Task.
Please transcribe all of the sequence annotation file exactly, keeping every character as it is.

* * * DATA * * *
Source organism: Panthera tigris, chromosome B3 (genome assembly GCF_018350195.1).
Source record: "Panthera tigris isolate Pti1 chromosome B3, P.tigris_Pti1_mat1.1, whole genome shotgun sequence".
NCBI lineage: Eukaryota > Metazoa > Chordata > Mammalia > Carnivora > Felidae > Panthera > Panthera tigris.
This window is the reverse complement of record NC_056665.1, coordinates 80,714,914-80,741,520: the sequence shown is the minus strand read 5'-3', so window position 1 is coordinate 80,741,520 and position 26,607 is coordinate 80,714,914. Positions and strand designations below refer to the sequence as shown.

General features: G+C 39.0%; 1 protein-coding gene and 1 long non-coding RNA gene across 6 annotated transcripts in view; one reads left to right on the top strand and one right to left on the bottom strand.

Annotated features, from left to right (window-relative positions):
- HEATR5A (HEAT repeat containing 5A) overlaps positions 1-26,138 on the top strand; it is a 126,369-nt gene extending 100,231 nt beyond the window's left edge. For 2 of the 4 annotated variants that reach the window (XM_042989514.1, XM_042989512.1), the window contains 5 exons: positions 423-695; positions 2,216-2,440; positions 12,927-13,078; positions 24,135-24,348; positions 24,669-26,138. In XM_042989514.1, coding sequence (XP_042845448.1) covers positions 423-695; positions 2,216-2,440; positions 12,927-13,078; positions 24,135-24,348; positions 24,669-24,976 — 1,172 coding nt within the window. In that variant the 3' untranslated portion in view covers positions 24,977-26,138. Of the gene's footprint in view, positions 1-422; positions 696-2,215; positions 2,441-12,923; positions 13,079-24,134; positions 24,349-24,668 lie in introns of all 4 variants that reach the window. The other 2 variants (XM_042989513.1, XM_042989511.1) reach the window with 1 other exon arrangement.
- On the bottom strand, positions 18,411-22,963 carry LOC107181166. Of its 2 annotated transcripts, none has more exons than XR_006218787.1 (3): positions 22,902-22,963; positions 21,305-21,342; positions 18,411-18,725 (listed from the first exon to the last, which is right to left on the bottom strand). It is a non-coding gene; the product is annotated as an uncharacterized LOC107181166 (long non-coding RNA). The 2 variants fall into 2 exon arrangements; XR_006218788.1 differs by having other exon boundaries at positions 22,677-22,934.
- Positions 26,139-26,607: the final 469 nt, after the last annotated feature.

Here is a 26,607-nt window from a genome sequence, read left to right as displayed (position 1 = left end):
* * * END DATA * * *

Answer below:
Source organism: Panthera tigris, chromosome B3 (genome assembly GCF_018350195.1).
Source record: "Panthera tigris isolate Pti1 chromosome B3, P.tigris_Pti1_mat1.1, whole genome shotgun sequence".
NCBI lineage: Eukaryota > Metazoa > Chordata > Mammalia > Carnivora > Felidae > Panthera > Panthera tigris.
This window is the reverse complement of record NC_056665.1, coordinates 80,714,914-80,741,520: the sequence shown is the minus strand read 5'-3', so window position 1 is coordinate 80,741,520 and position 26,607 is coordinate 80,714,914. Positions and strand designations below refer to the sequence as shown.

General features: G+C 39.0%; 1 protein-coding gene and 1 long non-coding RNA gene across 6 annotated transcripts in view; one reads left to right on the top strand and one right to left on the bottom strand.

Annotated features, from left to right (window-relative positions):
- HEATR5A (HEAT repeat containing 5A) overlaps positions 1-26,138 on the top strand; it is a 126,369-nt gene extending 100,231 nt beyond the window's left edge. For 2 of the 4 annotated variants that reach the window (XM_042989514.1, XM_042989512.1), the window contains 5 exons: positions 423-695; positions 2,216-2,440; positions 12,927-13,078; positions 24,135-24,348; positions 24,669-26,138. In XM_042989514.1, coding sequence (XP_042845448.1) covers positions 423-695; positions 2,216-2,440; positions 12,927-13,078; positions 24,135-24,348; positions 24,669-24,976 — 1,172 coding nt within the window. In that variant the 3' untranslated portion in view covers positions 24,977-26,138. Of the gene's footprint in view, positions 1-422; positions 696-2,215; positions 2,441-12,923; positions 13,079-24,134; positions 24,349-24,668 lie in introns of all 4 variants that reach the window. The other 2 variants (XM_042989513.1, XM_042989511.1) reach the window with 1 other exon arrangement.
- On the bottom strand, positions 18,411-22,963 carry LOC107181166. Of its 2 annotated transcripts, none has more exons than XR_006218787.1 (3): positions 22,902-22,963; positions 21,305-21,342; positions 18,411-18,725 (listed from the first exon to the last, which is right to left on the bottom strand). It is a non-coding gene; the product is annotated as an uncharacterized LOC107181166 (long non-coding RNA). The 2 variants fall into 2 exon arrangements; XR_006218788.1 differs by having other exon boundaries at positions 22,677-22,934.
- Positions 26,139-26,607: the final 469 nt, after the last annotated feature.

Here is a 26,607-nt window from a genome sequence, read left to right as displayed (position 1 = left end):